The Boss

Lyft driver: You are a business person?

Me: Yes.

Driver: You are the boss?

Me: No.

Driver: When you came out I thought, “He is the boss.”

Me: (knowing laugh) Is that because I look so serious?

Driver: (kindly) No, no.

Me: That’s ok. (In my head: It’s just the facade of competence and control I display when I am tired and no longer interested in any form of connection or engagement. My default is to look so serious and so important that people will just leave me alone.)

Driver: Hand sanitizer?

Me: Of course. Thank you.

Ah, the gift of feedback, like a faithful friend, right there when we need it most.


Nothing to see here

img_6409I’ve got this neighbor who drives a truck and tows a trailer behind it. Both the truck and the trailer are consistently full of random stuff, making him a kind of junk man. It seems that some folks have gotten the idea that all of that random stuff must equate to some kind of value because he’s taken to putting this sign up in the window.

When I noticed it this morning I imagined it as an incidental projection of the state of his self-esteem. And then I realized that what I was actually noticing was the darker truth that it reminded me about what was once the state of my own self-esteem.

It’s a stretch to say that I ever considered myself “value-less” but I have potent recollections of periods in my life when I put up a good front to protect against people finding out what little substance I had to offer. I remember a haphazard set of feelings that included confidence of having certain abilities but insecurity about not knowing what to do with them. And that not knowing compiled on itself until it became serious self-doubt.

For a long time it felt like a sick joke to know quite deeply how much I had to offer but to have absolutely no direction or comprehension about how to offer it. Because of some very good people who gave me some strong nudges in the right direction; because of some fortunate experiences that forced my maturity (like storing seeds in a dark cold place so that when they hit the warm earth and sun they only know to grow); because of some small risks I was finally willing to take; the not knowing turned into a hazy knowing which built some confidence which allowed me to own my gifts and start to employ them in ways that brought a sense of value.

Perhaps this is familiar to you. Or perhaps you recognize someone in your circle who carries themself as if they have nothing of value inside. More challenging still, that person may present a facade that is so well constructed that you have been convinced otherwise.

Whatever the case, it’s time for a strong nudge from someone just like you. For that matter, you might even have to break the glass. But do that and do it soon. The sooner they see how much you love, respect and value them, the sooner they will be on the path of offering that same consideration to themselves.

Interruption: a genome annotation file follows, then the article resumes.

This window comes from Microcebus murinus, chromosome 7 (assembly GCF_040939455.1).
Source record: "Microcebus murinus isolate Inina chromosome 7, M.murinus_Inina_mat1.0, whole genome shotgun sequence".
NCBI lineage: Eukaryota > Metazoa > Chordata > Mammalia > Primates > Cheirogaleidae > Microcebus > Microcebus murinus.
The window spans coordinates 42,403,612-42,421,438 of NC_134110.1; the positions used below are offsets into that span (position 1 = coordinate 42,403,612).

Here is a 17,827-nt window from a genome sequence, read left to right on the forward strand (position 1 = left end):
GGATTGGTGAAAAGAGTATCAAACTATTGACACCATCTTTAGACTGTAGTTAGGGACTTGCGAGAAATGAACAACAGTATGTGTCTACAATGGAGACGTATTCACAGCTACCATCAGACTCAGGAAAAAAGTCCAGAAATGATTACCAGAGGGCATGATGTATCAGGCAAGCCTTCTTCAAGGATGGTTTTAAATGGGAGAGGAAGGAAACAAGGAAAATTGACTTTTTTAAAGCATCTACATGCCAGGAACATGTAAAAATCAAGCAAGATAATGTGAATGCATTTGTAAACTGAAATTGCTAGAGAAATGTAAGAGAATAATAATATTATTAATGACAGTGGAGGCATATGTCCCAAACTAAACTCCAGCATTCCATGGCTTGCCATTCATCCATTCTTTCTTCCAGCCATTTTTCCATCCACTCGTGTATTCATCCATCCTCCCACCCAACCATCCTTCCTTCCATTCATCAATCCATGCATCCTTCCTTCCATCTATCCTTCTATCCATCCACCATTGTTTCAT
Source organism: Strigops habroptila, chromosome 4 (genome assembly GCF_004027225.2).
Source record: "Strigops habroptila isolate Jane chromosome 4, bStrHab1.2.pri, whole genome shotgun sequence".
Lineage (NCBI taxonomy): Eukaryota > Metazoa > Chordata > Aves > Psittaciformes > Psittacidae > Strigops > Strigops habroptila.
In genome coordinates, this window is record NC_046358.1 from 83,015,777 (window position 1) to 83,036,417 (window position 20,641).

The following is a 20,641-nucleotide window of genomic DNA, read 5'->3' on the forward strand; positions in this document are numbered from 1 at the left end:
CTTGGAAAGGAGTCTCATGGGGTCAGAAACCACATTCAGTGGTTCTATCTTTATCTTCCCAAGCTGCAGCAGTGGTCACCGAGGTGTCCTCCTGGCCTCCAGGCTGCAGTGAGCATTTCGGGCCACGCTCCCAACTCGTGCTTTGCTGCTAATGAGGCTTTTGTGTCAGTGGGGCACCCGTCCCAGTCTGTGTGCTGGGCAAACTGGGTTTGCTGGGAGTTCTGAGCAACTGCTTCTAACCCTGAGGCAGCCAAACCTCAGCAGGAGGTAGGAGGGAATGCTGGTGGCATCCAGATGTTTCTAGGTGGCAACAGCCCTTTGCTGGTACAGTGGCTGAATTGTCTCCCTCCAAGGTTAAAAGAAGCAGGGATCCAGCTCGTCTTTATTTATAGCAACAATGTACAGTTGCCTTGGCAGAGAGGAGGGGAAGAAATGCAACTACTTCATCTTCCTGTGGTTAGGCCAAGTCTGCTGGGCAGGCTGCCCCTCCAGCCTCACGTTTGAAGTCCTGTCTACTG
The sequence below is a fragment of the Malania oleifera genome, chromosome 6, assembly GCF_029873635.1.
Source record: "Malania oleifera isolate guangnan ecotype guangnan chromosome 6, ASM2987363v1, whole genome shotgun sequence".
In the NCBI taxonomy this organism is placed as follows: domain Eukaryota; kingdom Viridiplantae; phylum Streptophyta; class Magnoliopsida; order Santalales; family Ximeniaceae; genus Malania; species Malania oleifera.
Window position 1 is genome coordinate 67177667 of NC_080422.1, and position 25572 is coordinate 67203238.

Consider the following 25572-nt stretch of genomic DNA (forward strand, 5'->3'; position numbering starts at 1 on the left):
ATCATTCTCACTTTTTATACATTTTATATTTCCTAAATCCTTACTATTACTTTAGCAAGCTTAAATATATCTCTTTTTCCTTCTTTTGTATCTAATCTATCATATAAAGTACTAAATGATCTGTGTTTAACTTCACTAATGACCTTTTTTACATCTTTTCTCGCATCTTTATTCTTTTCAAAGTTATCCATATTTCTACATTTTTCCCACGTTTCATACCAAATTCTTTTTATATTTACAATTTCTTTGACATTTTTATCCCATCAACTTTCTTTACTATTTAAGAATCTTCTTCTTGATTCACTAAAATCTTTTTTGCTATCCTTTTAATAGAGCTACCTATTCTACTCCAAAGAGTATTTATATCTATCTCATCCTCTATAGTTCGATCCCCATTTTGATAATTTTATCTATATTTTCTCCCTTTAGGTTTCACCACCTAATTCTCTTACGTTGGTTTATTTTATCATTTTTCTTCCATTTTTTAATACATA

DAVID BERRY is the author of “A More Daring Life: Finding Voice at the Crossroads of Change” and the founder of RULE13 Learning. He speaks and writes about the complexity of leading in a changing world.

Things I know nothing about

I won’t bore you but the list is long.

I used to think I had to be perceived as knowing things even when I didn’t. That facade was grueling to maintain and so easily pierced.

Today, I enjoy saying, “I don’t know” or “That’s cool, tell me more about that” or “Beats me, what do you think?”

It’s so much easier, so much more conducive to meaningful connection and I also end up learning a lot. Maybe that’s maturity and a little bit of the hard-earned wisdom that comes with it. I also think it has to do with being clear and confident about what I do know and being invested in helping that to grow in new ways.

The byproduct of clarity and purpose is a sense of ease and composure. In that space it’s easy to acknowledge what I don’t know because I am so energized by what I do.


DAVID BERRY is the author of “A More Daring Life: Finding Voice at the Crossroads of Change” and the founder of RULE13 Learning. He speaks and writes about the complexity of leading in a changing world.

The Facade of Competence

If you are experiencing difficulty connecting with your colleagues in a meaningful way, it’s possible that you are leading with your competence.

It’s possible that your investment in looking like you know what you’re doing is getting in the way of your being in relationship with the people who can help you do what you need to do.

I was once called “arrogant” after three weeks on the job because I couldn’t stop proving my “competence.”

I was competent. And I was the only one who didn’t think so.


DAVID BERRY is the author of “A More Daring Life: Finding Voice at the Crossroads of Change” and the founder of RULE13 Learning. He speaks and writes about the complexity of leading in a changing world.